After the chaotic race in Singapore, Formula 1 continues with its particular comebacks. It's the turn of the Japanese Grand Prix after two full seasons without visiting the Suzuka circuit.
The most important keys to the preview, predictions, schedules, and how and where to watch© are Provided by the tv channel.
Max Verstappen will have in his hand the second opportunity to seal the two-time world championship on a track where he has almost always finished on the podium.
For this reason, it is time to review the information and preview the 2022 Japanese GP.
The platform that owns the television rights to F1 in Spain, DAZN, will broadcast everything that happens at the 2022 Japanese Grand Prix, including the three free practice sessions, qualifying, and the race. In addition, Movistar's DAZN F1 channel will also be able to follow the competition live and on demand.
The chain showing Formula 1 in Mexico will allow you to see everything that happens in Suzuka on the weekend of October 7 to 9. In addition, on Fox Sports 3, there will be training and classification. In the United States, the ESPN and ESPN 2 signals will broadcast all the events in Japan.
Meanwhile, in Argentina and Latin America, it will be Star+ who broadcasts this race via streaming, as well as the classification and other events in Suzuka live. In Argentina, meanwhile, it will also be seen on Fox Sports.
Circuit length: 5,807 kilometers
Laps: 53 (307.471km)
Circuit record: Sebastian Vettel in 2019, 1m27s064
Fastest race lap: Lewis Hamilton in 2019, 1m30s983
Driver with the most victories: Michael Schumacher with 6
Team with the most wins: McLaren with 9
Last pole position: Sebastian Vettel in 2019
Last victory: Valtteri Bottas in 2019
Three stories to follow at the 2022 Japanese Grand Prix
New opportunity for Verstappen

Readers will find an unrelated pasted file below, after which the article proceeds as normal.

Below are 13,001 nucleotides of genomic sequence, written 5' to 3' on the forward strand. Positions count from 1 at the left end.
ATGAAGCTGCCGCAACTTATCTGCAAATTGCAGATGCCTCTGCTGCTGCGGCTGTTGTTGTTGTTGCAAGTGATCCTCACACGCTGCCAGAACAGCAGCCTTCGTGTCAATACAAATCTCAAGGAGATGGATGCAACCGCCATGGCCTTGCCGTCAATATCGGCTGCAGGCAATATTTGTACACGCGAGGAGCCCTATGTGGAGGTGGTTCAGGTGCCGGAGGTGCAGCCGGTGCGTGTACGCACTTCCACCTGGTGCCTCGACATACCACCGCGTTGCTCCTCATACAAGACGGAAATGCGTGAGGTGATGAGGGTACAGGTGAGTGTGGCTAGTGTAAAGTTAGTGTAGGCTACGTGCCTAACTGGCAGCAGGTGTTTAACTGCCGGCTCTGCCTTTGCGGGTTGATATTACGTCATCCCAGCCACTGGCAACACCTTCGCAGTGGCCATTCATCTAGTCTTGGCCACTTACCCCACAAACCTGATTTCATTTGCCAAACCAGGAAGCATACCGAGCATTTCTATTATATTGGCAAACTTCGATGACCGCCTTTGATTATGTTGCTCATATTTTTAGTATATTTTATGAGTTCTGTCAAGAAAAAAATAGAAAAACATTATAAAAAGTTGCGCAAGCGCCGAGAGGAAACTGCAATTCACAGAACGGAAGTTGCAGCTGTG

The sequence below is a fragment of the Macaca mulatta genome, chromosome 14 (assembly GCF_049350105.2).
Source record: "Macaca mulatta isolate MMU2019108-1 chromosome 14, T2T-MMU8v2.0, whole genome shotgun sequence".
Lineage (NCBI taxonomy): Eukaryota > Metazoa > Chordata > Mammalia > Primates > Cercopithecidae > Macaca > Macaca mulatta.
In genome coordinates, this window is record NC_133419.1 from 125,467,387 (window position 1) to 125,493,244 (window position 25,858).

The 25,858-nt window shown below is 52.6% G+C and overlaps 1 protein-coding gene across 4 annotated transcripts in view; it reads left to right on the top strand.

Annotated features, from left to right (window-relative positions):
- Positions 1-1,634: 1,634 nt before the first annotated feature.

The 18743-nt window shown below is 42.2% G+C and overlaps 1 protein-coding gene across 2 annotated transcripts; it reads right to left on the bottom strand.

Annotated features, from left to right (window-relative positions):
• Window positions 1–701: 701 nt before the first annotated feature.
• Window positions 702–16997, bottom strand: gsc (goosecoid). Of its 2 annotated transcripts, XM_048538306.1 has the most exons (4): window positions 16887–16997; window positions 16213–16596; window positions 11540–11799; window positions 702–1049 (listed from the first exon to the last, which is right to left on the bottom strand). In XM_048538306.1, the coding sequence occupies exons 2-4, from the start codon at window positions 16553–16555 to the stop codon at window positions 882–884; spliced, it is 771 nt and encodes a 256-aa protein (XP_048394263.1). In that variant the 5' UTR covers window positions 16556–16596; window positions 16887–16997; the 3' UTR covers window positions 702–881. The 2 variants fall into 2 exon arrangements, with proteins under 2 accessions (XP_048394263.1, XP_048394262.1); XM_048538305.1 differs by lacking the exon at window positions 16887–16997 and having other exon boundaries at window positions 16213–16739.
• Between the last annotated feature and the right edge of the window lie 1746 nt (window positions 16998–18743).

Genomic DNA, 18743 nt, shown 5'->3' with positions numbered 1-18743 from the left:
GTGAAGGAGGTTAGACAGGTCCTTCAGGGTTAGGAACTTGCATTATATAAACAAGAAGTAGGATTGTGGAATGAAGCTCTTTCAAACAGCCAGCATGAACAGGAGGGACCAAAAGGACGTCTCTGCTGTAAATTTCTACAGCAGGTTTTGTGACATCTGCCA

Everything that could go wrong in Singapore for Verstappen did. A weekend to forget in the Asian country in which it was his first mathematical opportunity to certify his second world championship.
The numbers said it was possible, but the reality was different, and the Red Bull driver was never comfortable in Marina Bay. Now, the Dutchman is heading to the land of Honda to fight to put the title on track.
As Mauro Mariani pointed out, these are the necessary conditions for Max to be champion at Suzuka.
If Max Verstappen comes out second, he will reach a maximum of 360 points: he needs Charles Leclerc or Sergio Pérez to be fourth or more.
On paper, the Japanese layout is not prone to overtaking. According to the data, in the last five visits to Suzuka, there has been an average of 44.8 after the first lap in the last five years. A considerably high figure is concentrated on the main straight without many more opportunities to gain positions away from that space.
However, in recent races, there have been many retirements due to the reliability of the power units, something logical given the moment of the season.
Teams like Alpine or Alfa Romeo have been the most affected, but others like McLaren, Aston Martin, or Haas could choose to change components for the last four races.
The United States would be the ideal route for a penalty by components, but the risk of adding a 0 with another abandonment is high, and many points are at stake.
Has Leclerc's motivation run out?
In Singapore, the Monegasque driver had an unbeatable chance to put his runner-up finish on track or cut points from Verstappen, but the Ferrari youngster failed.
And not once but several times. He squandered pole position (again), missed the pit stop, and failed to maintain a gap of fewer than 5 seconds to Checo in the closing laps.
With five races to go, the Monegasque is 2 points ahead of Perez and 104 behind Verstappen. He can compete with Max, but whether he will maintain the runner-up position or give in to the Mexican.